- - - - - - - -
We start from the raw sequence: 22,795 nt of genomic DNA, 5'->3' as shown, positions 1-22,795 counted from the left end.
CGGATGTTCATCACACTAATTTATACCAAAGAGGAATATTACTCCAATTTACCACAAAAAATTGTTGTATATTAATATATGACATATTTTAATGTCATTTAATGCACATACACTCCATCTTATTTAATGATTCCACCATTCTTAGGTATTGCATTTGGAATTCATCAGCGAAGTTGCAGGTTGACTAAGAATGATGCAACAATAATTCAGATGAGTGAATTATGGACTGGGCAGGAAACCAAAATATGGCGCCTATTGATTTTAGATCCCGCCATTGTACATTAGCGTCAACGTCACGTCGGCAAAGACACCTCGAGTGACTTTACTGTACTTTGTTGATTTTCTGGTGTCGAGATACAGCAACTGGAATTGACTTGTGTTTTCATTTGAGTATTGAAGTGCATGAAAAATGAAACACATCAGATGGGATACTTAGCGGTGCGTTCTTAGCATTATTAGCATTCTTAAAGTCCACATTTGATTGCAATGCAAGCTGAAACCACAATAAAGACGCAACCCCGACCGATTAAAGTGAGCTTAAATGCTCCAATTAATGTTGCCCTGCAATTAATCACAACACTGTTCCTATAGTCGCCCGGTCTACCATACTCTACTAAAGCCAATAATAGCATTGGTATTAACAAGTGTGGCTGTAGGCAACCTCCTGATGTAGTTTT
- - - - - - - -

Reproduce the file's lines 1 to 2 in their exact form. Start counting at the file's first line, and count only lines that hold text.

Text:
We start from the raw sequence: 22,795 nt of genomic DNA, 5'->3' as shown, positions 1-22,795 counted from the left end.
CGGATGTTCATCACACTAATTTATACCAAAGAGGAATATTACTCCAATTTACCACAAAAAATTGTTGTATATTAATATATGACATATTTTAATGTCATTTAATGCACATACACTCCATCTTATTTAATGATTCCACCATTCTTAGGTATTGCATTTGGAATTCATCAGCGAAGTTGCAGGTTGACTAAGAATGATGCAACAATAATTCAGATGAGTGAATTATGGACTGGGCAGGAAACCAAAATATGGCGCCTATTGATTTTAGATCCCGCCATTGTACATTAGCGTCAACGTCACGTCGGCAAAGACACCTCGAGTGACTTTACTGTACTTTGTTGATTTTCTGGTGTCGAGATACAGCAACTGGAATTGACTTGTGTTTTCATTTGAGTATTGAAGTGCATGAAAAATGAAACACATCAGATGGGATACTTAGCGGTGCGTTCTTAGCATTATTAGCATTCTTAAAGTCCACATTTGATTGCAATGCAAGCTGAAACCACAATAAAGACGCAACCCCGACCGATTAAAGTGAGCTTAAATGCTCCAATTAATGTTGCCCTGCAATTAATCACAACACTGTTCCTATAGTCGCCCGGTCTACCATACTCTACTAAAGCCAATAATAGCATTGGTATTAACAAGTGTGGCTGTAGGCAACCTCCTGATGTAGTTTT